This is the Griffith Observatory Sky Report through October 11, 2017. Here’s what’s happening in the skies of southern California.
The planet Saturn appears similar to a bright, golden star as it temporarily visits the constellation Ophiuchus the Serpent Bearer, and it is prominent in the southwest sky when darkness falls. On the 6th, Saturn’s beautiful system of rings, visible through nearly any telescope, display their greatest tilt for the next 15 years – 26.966 degrees from edge-on, enough for the outer edge of the ring’s ellipse to enclose the ball of the planet easily. Saturn sets in the west-southwest at 10:23 p.m. on the 4th and at 9:58 p.m. on the 11th, and it will soon move out of the evening sky. This is the last week this year to catch a view of Saturn and its rings through the public telescopes at Griffith Observatory.
The more observationally challenging outer planets, Uranus and Neptune, are well positioned for viewing through telescopes later in the evening. Neptune, in the constellation Aquarius the Water Bearer, is best placed for scrutiny when it crosses the meridian at about 10:30 p.m.
Uranus, in Pisces the Fishes, crosses the meridian about 2 ½ hours after Neptune. The planets can be identified through most telescopes at high magnification by each planet’s tiny disk, that of Uranus with a pale-green hue and Neptune’s with a ghostly blue tint. If your telescope does not automatically point itself at the planets, try using the detailed finder charts, available on the Sky and Telescope Magazine Website.
Early Thursday night, October 5th, telescope-equipped observers on the East Coast will be able to see a rare occultation of a 12th magnitude star by Neptune’s largest moon, Triton. From Europe, the event is also visible, although there it occurs in the early hours of October 6th. How Triton and its tenuous atmosphere cause the star to dim should reveal important scientific information about the Pluto-sized world. Detailed information about the event is linked to another special Sky and Telescope Webpage.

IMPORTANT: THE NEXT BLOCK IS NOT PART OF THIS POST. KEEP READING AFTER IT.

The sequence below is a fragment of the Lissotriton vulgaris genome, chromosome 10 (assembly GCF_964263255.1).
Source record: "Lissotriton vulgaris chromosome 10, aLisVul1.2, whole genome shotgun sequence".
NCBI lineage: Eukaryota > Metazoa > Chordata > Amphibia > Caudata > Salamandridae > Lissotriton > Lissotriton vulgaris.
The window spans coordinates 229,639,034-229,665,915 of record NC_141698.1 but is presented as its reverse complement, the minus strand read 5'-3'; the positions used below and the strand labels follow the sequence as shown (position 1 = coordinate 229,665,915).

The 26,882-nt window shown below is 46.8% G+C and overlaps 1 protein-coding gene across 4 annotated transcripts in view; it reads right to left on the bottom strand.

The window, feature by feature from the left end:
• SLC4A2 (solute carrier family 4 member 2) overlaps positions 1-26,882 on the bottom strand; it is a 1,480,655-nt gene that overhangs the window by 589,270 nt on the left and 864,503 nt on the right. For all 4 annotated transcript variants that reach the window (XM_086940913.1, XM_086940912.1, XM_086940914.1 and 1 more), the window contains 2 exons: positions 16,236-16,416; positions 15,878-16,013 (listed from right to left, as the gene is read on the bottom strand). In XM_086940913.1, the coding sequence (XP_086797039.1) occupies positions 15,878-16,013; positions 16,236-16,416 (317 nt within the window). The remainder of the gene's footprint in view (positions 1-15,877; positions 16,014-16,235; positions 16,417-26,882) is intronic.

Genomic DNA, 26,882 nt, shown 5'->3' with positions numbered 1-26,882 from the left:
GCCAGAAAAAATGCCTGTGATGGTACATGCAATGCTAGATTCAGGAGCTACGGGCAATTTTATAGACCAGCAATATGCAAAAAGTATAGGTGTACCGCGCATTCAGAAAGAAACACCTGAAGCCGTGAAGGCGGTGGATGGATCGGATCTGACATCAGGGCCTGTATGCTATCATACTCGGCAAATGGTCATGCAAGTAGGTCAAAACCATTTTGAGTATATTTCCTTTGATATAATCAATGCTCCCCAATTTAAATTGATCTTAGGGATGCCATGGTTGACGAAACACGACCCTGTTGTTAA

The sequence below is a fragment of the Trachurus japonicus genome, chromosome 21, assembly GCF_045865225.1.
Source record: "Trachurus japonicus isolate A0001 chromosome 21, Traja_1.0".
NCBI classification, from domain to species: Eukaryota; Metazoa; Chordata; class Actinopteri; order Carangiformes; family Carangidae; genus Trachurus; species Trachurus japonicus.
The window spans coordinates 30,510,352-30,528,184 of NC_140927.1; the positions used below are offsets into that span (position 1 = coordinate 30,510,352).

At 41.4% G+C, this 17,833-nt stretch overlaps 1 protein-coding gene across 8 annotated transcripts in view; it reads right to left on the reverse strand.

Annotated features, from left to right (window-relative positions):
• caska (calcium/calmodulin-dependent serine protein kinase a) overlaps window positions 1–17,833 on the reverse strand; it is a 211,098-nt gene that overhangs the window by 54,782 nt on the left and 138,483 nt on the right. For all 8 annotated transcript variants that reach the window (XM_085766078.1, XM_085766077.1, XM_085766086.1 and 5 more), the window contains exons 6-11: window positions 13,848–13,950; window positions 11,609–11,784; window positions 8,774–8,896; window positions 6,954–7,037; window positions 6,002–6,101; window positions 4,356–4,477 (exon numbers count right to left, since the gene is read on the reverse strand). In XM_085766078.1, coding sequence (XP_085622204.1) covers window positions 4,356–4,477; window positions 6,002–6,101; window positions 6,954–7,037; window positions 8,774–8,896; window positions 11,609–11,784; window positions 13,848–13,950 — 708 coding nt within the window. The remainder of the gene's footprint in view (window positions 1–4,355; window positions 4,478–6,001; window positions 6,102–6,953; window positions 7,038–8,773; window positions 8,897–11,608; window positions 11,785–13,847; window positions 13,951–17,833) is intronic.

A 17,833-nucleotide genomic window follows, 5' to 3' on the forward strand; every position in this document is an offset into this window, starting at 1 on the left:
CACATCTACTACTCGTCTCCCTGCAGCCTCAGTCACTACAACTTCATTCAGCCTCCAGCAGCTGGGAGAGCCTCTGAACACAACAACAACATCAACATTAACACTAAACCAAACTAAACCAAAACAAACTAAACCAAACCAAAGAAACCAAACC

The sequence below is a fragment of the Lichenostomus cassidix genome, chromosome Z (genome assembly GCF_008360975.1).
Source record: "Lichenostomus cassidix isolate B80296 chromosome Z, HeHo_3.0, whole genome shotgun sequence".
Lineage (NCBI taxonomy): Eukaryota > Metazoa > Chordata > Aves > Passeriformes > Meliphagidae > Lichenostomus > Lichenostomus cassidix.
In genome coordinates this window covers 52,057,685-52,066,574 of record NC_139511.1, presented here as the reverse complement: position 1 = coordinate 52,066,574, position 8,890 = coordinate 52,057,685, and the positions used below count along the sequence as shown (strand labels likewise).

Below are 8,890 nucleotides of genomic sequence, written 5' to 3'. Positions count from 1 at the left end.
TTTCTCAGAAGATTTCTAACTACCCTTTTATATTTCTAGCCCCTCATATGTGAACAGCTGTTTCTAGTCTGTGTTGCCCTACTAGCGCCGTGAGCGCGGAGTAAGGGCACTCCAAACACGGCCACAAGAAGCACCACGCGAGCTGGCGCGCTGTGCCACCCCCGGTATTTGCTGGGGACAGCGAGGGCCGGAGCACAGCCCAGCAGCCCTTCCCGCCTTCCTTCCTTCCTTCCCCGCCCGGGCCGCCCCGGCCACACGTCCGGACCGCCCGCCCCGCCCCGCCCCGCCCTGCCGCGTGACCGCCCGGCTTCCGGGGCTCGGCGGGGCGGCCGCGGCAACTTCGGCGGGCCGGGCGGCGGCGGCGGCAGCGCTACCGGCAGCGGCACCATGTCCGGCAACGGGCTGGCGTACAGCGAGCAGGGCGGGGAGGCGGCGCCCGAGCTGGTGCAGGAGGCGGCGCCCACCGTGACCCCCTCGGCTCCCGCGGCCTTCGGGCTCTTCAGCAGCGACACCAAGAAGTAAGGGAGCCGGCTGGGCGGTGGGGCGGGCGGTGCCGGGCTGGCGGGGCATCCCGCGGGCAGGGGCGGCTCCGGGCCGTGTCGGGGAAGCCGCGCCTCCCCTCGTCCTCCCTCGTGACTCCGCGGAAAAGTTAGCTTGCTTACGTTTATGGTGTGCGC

The moon is full between the nights of the 4th and 5th, when it rises at about sunset. Because this is the first full moon to occur after the fall equinox, its rising time changes little for several nights while it is close to full, and is widely known as the harvest moon due to it’s utility as a work light to farmers in the era before electricity. Communities worldwide, including those in Los Angeles, will celebrate the traditional Asian Harvest Moon or Mid-Autumn Moon Festival on the weekend. By the 11th, when the moon is still waning gibbous, moonrise happens at 11:42 p.m.
A west coast launch of a SpaceX Falcon 9 rocket from Vandenberg Air Force Base, California, has been re-scheduled to Monday morning, October 9, at 5:37 a.m. From Los Angeles, look to the west to see the rocket arc up and toward the south in the pre-dawn sky. Use binoculars to look for the re-ignition of the rocket’s first stage as it begins to maneuver for its planned landing on a barge in the ocean, while the rocket’s second stage carries the payload of 10 Iridium Next communication satellites to orbit. Live streaming coverage and notification of schedule changes will be available on the SpaceX Webpage.
Free views of the sun during the day and of the moon, planets, and other celestial objects at night are available to the public in clear weather through Griffith Observatory’s telescopes from Tuesday through Sunday, before 9:30 p.m. Check our website for the schedule. The next free public star party on the grounds of Griffith Observatory, hosted by the Los Angeles Astronomical Society, the Sidewalk Astronomers, and the Planetary Society, will take place on Saturday, October 21st.
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From Griffith Observatory, I’m Anthony Cook, and I can be reached at firstname.lastname@example.org.